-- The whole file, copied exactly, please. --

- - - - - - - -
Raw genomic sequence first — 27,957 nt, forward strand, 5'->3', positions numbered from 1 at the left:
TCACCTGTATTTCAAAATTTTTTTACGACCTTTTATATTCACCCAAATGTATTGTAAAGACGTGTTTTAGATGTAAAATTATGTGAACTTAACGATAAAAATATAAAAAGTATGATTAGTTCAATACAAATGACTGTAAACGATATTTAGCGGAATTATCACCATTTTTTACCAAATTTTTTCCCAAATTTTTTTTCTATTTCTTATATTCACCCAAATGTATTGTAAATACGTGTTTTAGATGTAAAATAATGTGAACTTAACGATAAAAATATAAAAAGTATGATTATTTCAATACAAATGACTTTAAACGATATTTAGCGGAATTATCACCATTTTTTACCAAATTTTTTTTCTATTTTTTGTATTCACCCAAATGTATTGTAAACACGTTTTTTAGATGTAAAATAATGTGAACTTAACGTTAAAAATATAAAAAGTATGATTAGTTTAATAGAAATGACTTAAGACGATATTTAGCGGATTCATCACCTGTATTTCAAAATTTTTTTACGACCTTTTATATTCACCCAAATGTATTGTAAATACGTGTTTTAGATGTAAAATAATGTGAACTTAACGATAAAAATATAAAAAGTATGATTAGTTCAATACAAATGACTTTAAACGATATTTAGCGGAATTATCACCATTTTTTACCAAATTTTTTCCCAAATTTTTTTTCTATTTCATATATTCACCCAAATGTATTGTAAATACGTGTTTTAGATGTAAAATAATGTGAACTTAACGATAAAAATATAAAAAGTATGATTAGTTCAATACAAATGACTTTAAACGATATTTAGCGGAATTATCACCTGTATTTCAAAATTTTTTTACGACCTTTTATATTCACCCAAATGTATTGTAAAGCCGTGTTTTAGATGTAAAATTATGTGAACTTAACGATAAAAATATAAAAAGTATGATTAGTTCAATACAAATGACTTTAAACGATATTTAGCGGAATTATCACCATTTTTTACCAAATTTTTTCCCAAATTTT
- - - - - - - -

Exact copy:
Raw genomic sequence first — 27,957 nt, forward strand, 5'->3', positions numbered from 1 at the left:
TCACCTGTATTTCAAAATTTTTTTACGACCTTTTATATTCACCCAAATGTATTGTAAAGACGTGTTTTAGATGTAAAATTATGTGAACTTAACGATAAAAATATAAAAAGTATGATTAGTTCAATACAAATGACTGTAAACGATATTTAGCGGAATTATCACCATTTTTTACCAAATTTTTTCCCAAATTTTTTTTCTATTTCTTATATTCACCCAAATGTATTGTAAATACGTGTTTTAGATGTAAAATAATGTGAACTTAACGATAAAAATATAAAAAGTATGATTATTTCAATACAAATGACTTTAAACGATATTTAGCGGAATTATCACCATTTTTTACCAAATTTTTTTTCTATTTTTTGTATTCACCCAAATGTATTGTAAACACGTTTTTTAGATGTAAAATAATGTGAACTTAACGTTAAAAATATAAAAAGTATGATTAGTTTAATAGAAATGACTTAAGACGATATTTAGCGGATTCATCACCTGTATTTCAAAATTTTTTTACGACCTTTTATATTCACCCAAATGTATTGTAAATACGTGTTTTAGATGTAAAATAATGTGAACTTAACGATAAAAATATAAAAAGTATGATTAGTTCAATACAAATGACTTTAAACGATATTTAGCGGAATTATCACCATTTTTTACCAAATTTTTTCCCAAATTTTTTTTCTATTTCATATATTCACCCAAATGTATTGTAAATACGTGTTTTAGATGTAAAATAATGTGAACTTAACGATAAAAATATAAAAAGTATGATTAGTTCAATACAAATGACTTTAAACGATATTTAGCGGAATTATCACCTGTATTTCAAAATTTTTTTACGACCTTTTATATTCACCCAAATGTATTGTAAAGCCGTGTTTTAGATGTAAAATTATGTGAACTTAACGATAAAAATATAAAAAGTATGATTAGTTCAATACAAATGACTTTAAACGATATTTAGCGGAATTATCACCATTTTTTACCAAATTTTTTCCCAAATTTT